One of the best things to remember is a loose quote from the website I mentioned. Survival is possible for anyone with a halfway quick mind. It's also possible simply by chance for unprepared but lucky individuals. THRIVING on the other hand only happens to those who plan, prepare, and work.




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Jesse
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Re: Home Preparedness

Postby Jesse » Wed Dec 14, 2011 4:41 am

There are people who are anticipating a complete breakdown. I am not however. If things do collapse, then I believe that the book http://www.amazon.com/Modern-Survival-M ... 537&sr=8-4 describes a lot more of what would actually happen. It's written by a man who lived through the economic collapse in Argentina.

It's worthwhile to say that assuming there was a complete economic collapse, you're insane to stay in this country. If you really thought it was going to happen, wouldn't you find a different place to live instead of building bunkers and stockpiling? I have no desire to live in a bunker.

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RevGunner
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Re: Home Preparedness

Postby RevGunner » Wed Dec 14, 2011 2:19 pm

Good Stuff. I don't know what if anything will happen. But I agree with you I ain't living in a bunker. Here's another great link. It's a Blog written by a guy who lived in a city cut off from everything for a year during the Balkan wars in the early 90's. Great honest percpective on what it will be like if it does go bad.

I know one thing. Since I started reading it I buy the shit out of lighters. Canned goods are great too. There were women trading sex for can of corned beef hash.
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Jesse
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Re: Home Preparedness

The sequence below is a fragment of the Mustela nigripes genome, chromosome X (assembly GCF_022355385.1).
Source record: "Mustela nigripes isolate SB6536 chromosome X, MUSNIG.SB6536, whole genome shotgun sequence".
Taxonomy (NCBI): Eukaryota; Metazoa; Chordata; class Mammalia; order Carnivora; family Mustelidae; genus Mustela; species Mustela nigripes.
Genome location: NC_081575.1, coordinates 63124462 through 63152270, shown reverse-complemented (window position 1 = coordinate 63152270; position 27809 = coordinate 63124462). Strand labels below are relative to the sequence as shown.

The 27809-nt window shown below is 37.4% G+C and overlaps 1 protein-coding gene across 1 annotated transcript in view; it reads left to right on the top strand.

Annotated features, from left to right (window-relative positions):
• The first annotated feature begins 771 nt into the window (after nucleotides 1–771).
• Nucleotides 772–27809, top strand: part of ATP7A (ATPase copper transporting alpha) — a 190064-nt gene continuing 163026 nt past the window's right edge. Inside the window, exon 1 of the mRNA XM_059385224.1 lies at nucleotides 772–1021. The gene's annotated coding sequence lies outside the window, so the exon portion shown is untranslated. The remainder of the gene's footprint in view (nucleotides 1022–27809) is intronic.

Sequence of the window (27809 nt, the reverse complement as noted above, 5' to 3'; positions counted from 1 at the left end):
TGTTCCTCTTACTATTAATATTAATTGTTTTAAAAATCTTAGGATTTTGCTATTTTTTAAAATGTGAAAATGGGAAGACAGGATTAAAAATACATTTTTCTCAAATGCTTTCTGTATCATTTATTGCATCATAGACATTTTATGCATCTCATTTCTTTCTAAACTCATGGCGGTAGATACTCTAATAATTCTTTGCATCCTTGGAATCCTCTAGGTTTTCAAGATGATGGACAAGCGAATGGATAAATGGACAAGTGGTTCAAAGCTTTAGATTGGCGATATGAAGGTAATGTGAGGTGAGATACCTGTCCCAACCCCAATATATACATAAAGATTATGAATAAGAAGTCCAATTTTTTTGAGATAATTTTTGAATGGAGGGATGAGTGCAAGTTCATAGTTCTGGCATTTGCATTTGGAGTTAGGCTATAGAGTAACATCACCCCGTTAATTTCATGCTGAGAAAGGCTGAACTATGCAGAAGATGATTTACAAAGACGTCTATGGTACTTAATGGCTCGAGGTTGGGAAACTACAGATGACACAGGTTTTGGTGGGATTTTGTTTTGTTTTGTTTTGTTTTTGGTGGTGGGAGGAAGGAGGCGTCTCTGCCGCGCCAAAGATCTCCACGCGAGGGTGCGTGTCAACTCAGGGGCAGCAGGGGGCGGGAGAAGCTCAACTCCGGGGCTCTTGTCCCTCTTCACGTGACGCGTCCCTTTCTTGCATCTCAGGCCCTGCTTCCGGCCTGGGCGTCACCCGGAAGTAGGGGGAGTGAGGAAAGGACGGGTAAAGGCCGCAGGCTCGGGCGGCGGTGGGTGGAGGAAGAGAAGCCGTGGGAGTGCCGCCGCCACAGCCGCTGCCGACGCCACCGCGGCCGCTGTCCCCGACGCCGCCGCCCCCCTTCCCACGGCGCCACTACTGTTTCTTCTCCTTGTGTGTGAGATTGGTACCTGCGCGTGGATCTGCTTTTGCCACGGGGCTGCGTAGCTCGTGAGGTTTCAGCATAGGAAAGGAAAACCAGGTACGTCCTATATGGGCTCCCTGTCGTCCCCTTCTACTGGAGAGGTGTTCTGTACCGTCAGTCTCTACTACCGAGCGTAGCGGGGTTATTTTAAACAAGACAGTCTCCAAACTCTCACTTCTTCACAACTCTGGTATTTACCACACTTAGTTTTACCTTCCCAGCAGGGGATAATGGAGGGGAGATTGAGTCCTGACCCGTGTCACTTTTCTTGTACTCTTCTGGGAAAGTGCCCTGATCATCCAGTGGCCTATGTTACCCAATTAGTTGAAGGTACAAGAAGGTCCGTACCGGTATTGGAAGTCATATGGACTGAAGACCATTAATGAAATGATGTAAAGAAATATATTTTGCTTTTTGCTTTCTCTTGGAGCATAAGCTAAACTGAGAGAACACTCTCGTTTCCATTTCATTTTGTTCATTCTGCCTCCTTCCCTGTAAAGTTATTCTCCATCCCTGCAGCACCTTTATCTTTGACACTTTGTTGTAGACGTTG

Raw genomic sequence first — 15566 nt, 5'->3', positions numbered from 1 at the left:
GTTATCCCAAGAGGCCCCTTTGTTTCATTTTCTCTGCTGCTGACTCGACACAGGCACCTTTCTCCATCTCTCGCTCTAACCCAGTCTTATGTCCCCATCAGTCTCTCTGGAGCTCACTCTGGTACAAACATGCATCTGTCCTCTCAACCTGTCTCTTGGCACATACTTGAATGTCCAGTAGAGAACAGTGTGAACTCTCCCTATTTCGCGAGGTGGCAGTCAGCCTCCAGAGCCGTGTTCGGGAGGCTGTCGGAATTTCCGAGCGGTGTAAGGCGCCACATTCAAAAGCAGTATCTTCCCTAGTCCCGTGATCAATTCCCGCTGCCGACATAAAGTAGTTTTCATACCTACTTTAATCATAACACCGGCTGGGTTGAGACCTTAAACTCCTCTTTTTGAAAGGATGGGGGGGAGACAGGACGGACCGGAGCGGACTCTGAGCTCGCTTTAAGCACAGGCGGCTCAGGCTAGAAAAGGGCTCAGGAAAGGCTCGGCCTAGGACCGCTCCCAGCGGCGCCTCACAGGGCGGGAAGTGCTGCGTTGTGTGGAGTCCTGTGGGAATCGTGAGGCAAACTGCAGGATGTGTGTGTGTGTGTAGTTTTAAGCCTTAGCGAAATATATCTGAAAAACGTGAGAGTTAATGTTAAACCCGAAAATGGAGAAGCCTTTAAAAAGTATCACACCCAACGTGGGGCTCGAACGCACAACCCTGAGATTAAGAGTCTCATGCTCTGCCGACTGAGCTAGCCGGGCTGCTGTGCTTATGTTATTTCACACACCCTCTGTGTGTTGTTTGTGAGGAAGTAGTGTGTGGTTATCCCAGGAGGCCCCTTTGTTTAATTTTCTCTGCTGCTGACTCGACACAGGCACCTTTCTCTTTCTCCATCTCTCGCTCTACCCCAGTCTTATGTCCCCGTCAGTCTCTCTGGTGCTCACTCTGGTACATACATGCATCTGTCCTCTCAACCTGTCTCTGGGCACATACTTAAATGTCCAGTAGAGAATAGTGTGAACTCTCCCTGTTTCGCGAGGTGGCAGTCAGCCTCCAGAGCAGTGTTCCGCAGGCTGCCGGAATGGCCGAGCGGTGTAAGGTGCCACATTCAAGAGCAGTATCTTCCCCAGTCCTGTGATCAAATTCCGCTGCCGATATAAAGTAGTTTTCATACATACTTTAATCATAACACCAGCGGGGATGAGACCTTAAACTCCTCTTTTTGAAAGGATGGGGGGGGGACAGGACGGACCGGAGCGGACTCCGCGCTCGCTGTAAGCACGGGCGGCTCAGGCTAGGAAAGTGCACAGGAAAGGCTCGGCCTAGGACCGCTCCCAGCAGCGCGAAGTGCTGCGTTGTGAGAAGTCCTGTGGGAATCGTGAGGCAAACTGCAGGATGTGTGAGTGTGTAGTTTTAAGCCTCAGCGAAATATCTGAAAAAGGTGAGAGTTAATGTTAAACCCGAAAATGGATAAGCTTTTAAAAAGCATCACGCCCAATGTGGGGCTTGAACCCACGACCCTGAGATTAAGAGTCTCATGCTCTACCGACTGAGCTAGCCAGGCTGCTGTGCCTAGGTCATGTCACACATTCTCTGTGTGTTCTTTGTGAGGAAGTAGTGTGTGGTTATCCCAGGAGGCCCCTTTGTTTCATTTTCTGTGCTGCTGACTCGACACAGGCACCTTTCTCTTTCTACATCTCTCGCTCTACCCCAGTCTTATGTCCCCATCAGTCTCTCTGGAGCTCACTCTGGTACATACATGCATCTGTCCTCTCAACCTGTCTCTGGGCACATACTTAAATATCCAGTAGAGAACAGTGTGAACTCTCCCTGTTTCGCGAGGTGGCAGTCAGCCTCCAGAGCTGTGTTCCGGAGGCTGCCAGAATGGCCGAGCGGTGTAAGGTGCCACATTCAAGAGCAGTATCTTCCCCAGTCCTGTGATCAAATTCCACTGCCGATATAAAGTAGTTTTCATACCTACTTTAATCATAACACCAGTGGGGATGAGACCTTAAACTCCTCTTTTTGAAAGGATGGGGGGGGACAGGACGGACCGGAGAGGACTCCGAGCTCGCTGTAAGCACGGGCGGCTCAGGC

Postby Jesse » Wed Dec 14, 2011 3:20 pm

Better to buy a few refillable zippos and a lot of the liquid.

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RevGunner
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Re: Home Preparedness

Postby RevGunner » Wed Dec 14, 2011 3:38 pm

Nah. You can never have enough Bics. Read down in the blog. The guy is tried and tested.

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Paladin
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Re: Home Preparedness

Postby Paladin » Wed Dec 14, 2011 4:55 pm

Jesse wrote:There are people who are anticipating a complete breakdown. I am not however. If things do collapse, then I believe that the book http://www.amazon.com/Modern-Survival-M ... 537&sr=8-4 describes a lot more of what would actually happen. It's written by a man who lived through the economic collapse in Argentina.

It's worthwhile to say that assuming there was a complete economic collapse, you're insane to stay in this country. If you really thought it was going to happen, wouldn't you find a different place to live instead of building bunkers and stockpiling? I have no desire to live in a bunker.


A huge priority I haven't seen mentioned yet is a source of clean water. I live in high elevation desert where we get 300 days a year of sunshine, and I guide back-country mountainbike trips in the summer, and water is/has always been an issue--at times a very critical one.

I have enough "clean" water on my property to provide for 4 adults for at least a year, (food, drink, laundry, flushing) including watering the garden, and not counting catching rain or snow, that I'm also set up to do. I also have at least 3 reliable methods for purifying water, but my main choice will be my Berkey filter. We have one major river 5 miles away and the Snake River about 10 miles away, so I can envision cooperative, armed trips to re-fill water barrels if things get really bad for a long time.

But remember Calgacus' rule of 3's, 3 days without water and you're most likely dead.
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RevGunner